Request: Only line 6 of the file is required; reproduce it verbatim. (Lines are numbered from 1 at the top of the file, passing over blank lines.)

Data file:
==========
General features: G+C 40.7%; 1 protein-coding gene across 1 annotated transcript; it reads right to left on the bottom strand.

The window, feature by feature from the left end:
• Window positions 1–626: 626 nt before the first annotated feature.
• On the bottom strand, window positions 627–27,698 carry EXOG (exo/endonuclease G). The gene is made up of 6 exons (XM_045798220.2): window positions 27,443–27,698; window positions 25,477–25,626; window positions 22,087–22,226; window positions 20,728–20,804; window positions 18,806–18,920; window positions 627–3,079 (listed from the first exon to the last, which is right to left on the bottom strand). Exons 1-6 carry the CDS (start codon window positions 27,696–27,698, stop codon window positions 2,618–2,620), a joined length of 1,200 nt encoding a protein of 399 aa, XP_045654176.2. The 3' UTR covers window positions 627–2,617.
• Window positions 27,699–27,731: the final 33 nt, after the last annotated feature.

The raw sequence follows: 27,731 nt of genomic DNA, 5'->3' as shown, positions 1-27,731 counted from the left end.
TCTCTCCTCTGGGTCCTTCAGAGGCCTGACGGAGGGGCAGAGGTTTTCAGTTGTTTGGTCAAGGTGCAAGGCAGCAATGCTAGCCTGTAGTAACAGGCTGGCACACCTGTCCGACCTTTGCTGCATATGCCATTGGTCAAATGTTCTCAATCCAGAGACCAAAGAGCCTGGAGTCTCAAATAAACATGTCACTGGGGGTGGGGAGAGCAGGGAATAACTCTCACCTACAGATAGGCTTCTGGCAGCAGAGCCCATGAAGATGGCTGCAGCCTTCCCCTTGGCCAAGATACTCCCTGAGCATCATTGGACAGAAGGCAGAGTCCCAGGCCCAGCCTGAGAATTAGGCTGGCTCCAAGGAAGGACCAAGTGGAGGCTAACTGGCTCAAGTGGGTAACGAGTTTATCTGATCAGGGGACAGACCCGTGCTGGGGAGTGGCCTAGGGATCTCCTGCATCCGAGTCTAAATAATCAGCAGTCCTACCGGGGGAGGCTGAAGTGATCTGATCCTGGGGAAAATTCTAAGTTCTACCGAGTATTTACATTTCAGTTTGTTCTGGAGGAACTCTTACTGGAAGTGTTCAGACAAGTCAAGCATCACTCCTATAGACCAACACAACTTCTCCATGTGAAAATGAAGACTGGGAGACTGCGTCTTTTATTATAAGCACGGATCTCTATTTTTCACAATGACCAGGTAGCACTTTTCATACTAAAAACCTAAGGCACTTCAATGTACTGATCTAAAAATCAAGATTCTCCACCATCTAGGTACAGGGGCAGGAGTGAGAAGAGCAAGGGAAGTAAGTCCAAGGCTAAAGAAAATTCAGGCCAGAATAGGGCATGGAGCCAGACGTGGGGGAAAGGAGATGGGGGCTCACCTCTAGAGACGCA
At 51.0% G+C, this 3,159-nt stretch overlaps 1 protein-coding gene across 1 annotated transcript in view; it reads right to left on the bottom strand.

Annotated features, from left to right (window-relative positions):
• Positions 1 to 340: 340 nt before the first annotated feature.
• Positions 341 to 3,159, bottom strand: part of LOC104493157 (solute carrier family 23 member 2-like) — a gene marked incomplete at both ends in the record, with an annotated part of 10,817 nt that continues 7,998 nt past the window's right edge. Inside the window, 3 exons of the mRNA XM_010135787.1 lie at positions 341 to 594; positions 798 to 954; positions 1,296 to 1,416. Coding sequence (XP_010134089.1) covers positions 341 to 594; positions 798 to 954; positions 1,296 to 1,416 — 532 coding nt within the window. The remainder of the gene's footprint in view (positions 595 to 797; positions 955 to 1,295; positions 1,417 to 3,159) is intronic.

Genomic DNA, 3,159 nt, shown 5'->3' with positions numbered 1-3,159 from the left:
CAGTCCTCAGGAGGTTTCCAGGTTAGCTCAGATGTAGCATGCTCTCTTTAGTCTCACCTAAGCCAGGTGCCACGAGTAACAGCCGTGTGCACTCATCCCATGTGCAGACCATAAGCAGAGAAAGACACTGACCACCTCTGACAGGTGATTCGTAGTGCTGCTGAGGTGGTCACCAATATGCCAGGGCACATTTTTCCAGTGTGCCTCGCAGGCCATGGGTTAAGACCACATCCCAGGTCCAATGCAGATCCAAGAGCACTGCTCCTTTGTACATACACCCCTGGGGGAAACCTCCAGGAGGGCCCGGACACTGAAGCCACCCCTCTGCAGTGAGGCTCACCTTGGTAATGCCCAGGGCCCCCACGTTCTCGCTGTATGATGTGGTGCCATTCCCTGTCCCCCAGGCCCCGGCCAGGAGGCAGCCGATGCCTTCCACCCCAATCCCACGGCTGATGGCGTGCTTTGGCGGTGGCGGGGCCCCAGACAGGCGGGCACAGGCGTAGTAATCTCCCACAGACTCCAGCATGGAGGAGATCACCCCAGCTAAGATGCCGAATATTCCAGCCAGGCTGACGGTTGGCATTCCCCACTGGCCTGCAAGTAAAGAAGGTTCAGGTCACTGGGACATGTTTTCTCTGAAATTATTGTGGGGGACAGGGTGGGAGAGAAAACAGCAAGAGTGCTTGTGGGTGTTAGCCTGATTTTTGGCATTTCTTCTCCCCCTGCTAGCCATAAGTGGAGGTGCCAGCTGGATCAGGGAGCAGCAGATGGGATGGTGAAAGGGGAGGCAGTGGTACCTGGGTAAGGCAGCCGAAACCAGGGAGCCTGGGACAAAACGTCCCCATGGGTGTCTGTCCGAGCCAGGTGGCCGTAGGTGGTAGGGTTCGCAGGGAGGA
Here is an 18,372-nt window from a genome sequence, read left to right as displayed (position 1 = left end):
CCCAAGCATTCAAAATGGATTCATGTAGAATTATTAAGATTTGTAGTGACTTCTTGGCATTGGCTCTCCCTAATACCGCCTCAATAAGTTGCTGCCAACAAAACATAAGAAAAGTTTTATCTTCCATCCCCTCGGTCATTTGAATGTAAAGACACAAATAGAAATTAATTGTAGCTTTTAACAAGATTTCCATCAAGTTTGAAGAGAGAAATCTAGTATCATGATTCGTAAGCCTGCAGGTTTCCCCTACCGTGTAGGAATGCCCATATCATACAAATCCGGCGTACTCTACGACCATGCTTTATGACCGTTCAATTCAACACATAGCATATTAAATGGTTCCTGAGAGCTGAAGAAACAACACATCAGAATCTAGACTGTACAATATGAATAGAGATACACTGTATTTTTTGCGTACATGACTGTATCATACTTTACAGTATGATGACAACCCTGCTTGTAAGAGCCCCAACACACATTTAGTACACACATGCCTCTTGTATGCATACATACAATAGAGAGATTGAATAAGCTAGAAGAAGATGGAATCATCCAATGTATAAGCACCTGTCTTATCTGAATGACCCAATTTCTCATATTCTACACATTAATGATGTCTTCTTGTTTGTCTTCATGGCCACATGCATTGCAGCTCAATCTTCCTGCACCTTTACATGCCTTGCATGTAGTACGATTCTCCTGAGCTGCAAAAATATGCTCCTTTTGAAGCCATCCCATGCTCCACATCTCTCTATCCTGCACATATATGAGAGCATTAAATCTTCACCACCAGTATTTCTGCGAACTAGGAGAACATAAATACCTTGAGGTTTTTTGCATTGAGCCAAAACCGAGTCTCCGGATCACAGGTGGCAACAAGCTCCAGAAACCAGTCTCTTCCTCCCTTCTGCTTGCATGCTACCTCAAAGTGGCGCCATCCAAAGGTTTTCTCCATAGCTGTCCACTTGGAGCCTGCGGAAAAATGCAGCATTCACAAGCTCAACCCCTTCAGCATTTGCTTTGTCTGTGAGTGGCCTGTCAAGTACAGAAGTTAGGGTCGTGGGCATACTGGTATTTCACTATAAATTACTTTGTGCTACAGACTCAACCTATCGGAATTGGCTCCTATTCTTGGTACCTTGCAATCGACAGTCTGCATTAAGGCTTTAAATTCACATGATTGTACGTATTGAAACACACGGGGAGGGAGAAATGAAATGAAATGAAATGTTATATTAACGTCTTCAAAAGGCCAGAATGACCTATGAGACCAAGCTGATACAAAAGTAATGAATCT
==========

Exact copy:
The raw sequence follows: 27,731 nt of genomic DNA, 5'->3' as shown, positions 1-27,731 counted from the left end.